The patient collapsed at 11:00 am. The companions were able to call 911 from the scene. After the patient awoke they completed the patient assessment (which had stopped in the initial assessment phase), moved the patient onto a pad, kept him warm, and checked vital signs. Paramedics arrived at 12:00 noon. The patient was evacuated by helicopter at 12:30. He had remained responsive since awakening. The patient had surgery on several blocked coronary arteries and has recovered well.
Comments from a person on the scene of the actual event:
“The CPR looked nothing like what I expected or had practiced. For the first minute the person giving chest compressions (a physician) did >100 compressions/minute and no breaths. The compressions were amazingly deep. I know we practiced how deep to push, but now I really know what it looks like. He paused very briefly (I think he checked for a pulse) then did >100 compressions and no breaths for another minute. He was focused on the patient and said nothing while he did compressions.”
“The patient made guttural noises with each compression (that was also unexpected). After the second or third set of compressions (I'm assuming because he found a pulse) the doctor shook the patient vigorously and yelled the patient's name. At that point the patient took a huge gasping breath, opened his eyes, and spoke.”
Comments from NOLS Wilderness Medicine:
This is a great example of two hallmarks of an effective response to cardiac arrest: early recognition and early and effective compressions.
Early recognition includes scene size-up, in this case a witnessed collapse, and the check for responsiveness and ABCs that are part of the initial assessment. Assessing a pulse in the patient who may have a cardiac arrest is challenging, so we also look for "signs of circulation" (coughing, breathing, movement) in the patient.
Early and effective compressions are a key to success. Start compressions as soon as cardiac arrest is recognized. “Push hard, push fast” – with minimal to no interruptions in the compressions, at least 2" deep, lower half of sternum, complete recoil, minimum rate of 100/min. It’s clear the doctor who was giving the compressions knew this – he was focused and relentless until the patient awoke. We can make an educated guess that the early and aggressive compressions kept the brain alive and allowed the heart to resume pumping.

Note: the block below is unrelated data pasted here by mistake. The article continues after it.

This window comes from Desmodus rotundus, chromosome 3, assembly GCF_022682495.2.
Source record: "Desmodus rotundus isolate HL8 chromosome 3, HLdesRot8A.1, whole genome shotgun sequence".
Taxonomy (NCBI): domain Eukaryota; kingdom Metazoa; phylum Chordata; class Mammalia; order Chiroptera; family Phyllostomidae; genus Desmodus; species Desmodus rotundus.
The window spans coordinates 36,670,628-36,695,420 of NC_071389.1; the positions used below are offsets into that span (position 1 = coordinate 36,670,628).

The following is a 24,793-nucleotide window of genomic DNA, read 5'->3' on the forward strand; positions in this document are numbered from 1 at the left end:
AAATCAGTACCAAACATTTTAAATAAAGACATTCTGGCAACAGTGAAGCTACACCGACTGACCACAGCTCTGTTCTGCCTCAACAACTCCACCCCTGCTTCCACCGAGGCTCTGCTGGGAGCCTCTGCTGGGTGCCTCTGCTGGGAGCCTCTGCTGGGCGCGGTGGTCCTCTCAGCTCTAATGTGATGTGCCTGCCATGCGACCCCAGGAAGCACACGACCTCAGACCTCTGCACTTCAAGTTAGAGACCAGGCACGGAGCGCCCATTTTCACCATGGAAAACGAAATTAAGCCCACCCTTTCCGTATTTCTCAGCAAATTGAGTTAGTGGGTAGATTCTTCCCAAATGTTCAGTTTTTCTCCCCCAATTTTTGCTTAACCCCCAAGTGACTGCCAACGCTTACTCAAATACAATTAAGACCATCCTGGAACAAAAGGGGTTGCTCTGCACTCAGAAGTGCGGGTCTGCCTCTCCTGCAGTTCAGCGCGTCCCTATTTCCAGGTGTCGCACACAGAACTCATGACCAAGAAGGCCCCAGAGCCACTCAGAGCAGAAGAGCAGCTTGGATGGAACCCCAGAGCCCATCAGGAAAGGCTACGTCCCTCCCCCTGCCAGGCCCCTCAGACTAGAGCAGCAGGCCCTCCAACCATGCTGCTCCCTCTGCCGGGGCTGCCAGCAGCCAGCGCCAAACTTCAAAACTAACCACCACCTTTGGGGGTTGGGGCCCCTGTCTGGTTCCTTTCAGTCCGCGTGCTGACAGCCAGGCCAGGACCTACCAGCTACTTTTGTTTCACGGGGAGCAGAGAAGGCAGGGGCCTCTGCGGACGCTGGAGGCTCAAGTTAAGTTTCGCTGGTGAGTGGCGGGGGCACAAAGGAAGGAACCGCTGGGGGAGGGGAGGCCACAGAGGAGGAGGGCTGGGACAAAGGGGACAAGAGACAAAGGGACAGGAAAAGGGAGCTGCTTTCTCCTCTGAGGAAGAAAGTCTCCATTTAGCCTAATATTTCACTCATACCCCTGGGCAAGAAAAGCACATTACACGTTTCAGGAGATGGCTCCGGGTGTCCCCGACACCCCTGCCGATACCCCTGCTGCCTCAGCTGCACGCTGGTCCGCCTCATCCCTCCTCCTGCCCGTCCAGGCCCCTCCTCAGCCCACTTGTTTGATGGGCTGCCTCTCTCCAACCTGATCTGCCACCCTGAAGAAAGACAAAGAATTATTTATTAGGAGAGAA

In the Circulation Airway Breathing (CAB) approach of urban CPR, the common cause of cardiac arrest is the heart, thus the emphasis on chest compressions. If the collapse is witnessed there is enough oxygen in the blood to preserve heart and brain function for a few minutes if it is circulated with effective chest compressions. It’s even OK to do compression-only CPR. But in wilderness it may be more likely for cardiac arrest to be secondary to hypoxia from airway obstruction (avalanche, drowning). These people, and those who have been in cardiac arrest for more than a few minutes, benefit from rescue breathing: combine compressions with rescue breathing (mouth-to-mouth or mouth-to-mask) in a 30:2 ratio.
Two other hallmarks of effective response to a cardiac arrest – early AED and early access to Advanced Life Support (ALS) - were not possible in this wilderness scenario, but the responders called 911 immediately and initiated the response that would bring the AED and ALS as soon as possible to the patient. Where is your nearest AED?
CPR is not a pretty sight. Effective compressions are deep; the patient’s skin color is awful; guttural sounds and vomit are common. This should not deter the rescuer.
The success rate from out-of-hospital cardiac arrest remains low. Statistics for wilderness CPR are dismal. For miracles like this to happen, the people on the scene, like this physician and the WFR-trained companions, need to recognize the cardiac arrest immediately and immediately start “pushing fast and hard.”
Is your CPR training current? Could you have reacted as quickly as these rescuers?